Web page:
Like Obama talking about "folks." "Folks" this, and "folks" that. It drive me up the folking wall.
    June 18, 2010 | Unregistered CommenterBenny
    I couldn't agree more, Benny. Saying "folks" does not make one folksy. In a way, you could call Obama's "folks" an ongoing soraismus--an Ivy Leaguer's clumsy attempt to employ the language of The People.
    June 18, 2010 | Unregistered CommenterBenny
    That's kinda like police using "gentlemen" when they refer to perps. "The gentleman drew a knife on me which is why I tasered the gentleman."
    June 18, 2010 | Unregistered CommenterJeanette
    Gentlemen are just folks. Only not as small.
    June 18, 2010 | Unregistered CommenterS-ness
    Did you mean $20 BILLION? I don't see Obama jawboning a twenty out of BP, unless he ran out of gas.
    June 18, 2010 | Unregistered CommenterSally
    What is "jawboning"?
    June 18, 2010 | Unregistered CommenterHenrik
    Jawboning is a form of arm-twisting, using a more rhetorical part of the anatomy. Usually defined as "moral suasion," jawboning has to do with the U.S. President using his moral authority to persuade, when he doesn't have the legislative or regulatory power.

    The term first became popular during Lyndon Johnson's administration, when he "jawboned" his way into inflation controls. The term probably has to do with talking (using the jaw bones); but it may also relate to the story of Samson, the Biblical strongman who slew a thousand of the enemy with the jawbone of an ass.

    In other words, an unauthorized weapon.
    June 18, 2010 | Unregistered CommenterFigaro
    Yes, Sally, BILLION. Thanks for the catch. We now feel very small.
    June 18, 2010 | Unregistered CommenterFigaro
    You refer to the chairman's mistake as a "gaffe"? What does that mean, exactly?
    June 19, 2010 | Unregistered CommenterAnne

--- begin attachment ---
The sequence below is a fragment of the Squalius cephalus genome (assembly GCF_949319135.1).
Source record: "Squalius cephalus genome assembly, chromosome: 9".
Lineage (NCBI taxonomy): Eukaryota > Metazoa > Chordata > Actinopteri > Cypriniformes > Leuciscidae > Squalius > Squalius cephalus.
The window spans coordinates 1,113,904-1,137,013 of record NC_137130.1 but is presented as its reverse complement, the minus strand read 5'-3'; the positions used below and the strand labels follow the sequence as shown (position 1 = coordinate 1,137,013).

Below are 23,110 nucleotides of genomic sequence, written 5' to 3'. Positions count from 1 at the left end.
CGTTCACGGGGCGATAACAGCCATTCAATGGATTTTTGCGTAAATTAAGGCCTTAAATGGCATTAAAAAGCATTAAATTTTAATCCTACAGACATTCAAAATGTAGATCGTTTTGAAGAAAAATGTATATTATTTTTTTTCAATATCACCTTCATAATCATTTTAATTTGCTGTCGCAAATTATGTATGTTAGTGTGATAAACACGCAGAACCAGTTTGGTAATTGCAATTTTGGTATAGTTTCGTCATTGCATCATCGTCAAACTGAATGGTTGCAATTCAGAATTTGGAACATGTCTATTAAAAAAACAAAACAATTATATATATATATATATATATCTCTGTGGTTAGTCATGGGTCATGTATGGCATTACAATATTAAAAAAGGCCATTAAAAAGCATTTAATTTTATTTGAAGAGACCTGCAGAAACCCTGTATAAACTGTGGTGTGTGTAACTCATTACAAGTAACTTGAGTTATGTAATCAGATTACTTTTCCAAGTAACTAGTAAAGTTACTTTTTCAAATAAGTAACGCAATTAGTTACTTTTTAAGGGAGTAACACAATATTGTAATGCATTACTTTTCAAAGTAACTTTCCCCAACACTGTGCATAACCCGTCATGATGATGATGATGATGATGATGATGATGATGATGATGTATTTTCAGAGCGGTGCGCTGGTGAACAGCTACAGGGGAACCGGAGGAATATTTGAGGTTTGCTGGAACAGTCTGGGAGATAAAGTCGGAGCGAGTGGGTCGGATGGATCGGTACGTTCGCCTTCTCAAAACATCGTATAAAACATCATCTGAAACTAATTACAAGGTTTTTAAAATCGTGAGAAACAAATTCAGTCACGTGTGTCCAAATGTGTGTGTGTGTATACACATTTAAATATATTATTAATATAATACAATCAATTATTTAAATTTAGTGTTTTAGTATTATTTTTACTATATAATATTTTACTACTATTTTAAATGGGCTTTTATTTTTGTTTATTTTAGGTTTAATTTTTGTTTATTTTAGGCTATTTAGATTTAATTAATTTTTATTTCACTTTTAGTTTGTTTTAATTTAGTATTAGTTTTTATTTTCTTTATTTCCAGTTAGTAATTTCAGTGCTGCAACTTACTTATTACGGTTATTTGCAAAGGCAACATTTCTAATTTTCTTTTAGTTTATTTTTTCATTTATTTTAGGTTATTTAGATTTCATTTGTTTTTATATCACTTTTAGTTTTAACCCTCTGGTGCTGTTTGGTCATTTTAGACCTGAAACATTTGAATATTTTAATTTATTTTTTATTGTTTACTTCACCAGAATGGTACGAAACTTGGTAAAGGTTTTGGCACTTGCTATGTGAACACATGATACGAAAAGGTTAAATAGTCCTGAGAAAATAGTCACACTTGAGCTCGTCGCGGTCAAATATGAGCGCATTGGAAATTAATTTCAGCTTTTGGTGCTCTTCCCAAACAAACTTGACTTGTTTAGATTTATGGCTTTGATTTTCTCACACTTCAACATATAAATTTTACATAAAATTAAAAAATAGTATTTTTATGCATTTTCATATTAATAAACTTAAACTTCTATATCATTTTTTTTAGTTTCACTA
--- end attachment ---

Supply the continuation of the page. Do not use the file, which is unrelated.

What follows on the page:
The word comes from the French, meaning "mistake." To fais une gaffe means to make a mistake. But the French, perverse souls, leave out the "une" to mean "Look out."

    In other words, "Make mistake" means "Be careful."
    June 19, 2010 | Unregistered CommenterFigaro
    I'm not sure you've actually addressed the original question, Fig. Isn't "small people" a trope of some kind?
    June 19, 2010 | Unregistered CommenterEric
    You're right, Eric. "Small people" is a trope--a metonymy, to be specific. Their position in society is itty-bitty, a characteristic that's used to define the people themselves. "The little guy," on the other hand, is a synecdoche--one person used to describe a type or group of people. Of course, the "little" part of the guy is a metonymy as well...

    Whew. It's getting tropical around here. In general, if you something isn't literally true--the "small people" in America seem to get larger every day--then it's probably either a trope or a lie.
    June 19, 2010 | Unregistered CommenterFigaro

    PostPost a New Comment

    Enter your information below to add a new comment.

    My response is on my own website »
    Author Email (optional):
    Author URL (optional):
    All HTML will be escaped. Hyperlinks will be created for URLs automatically.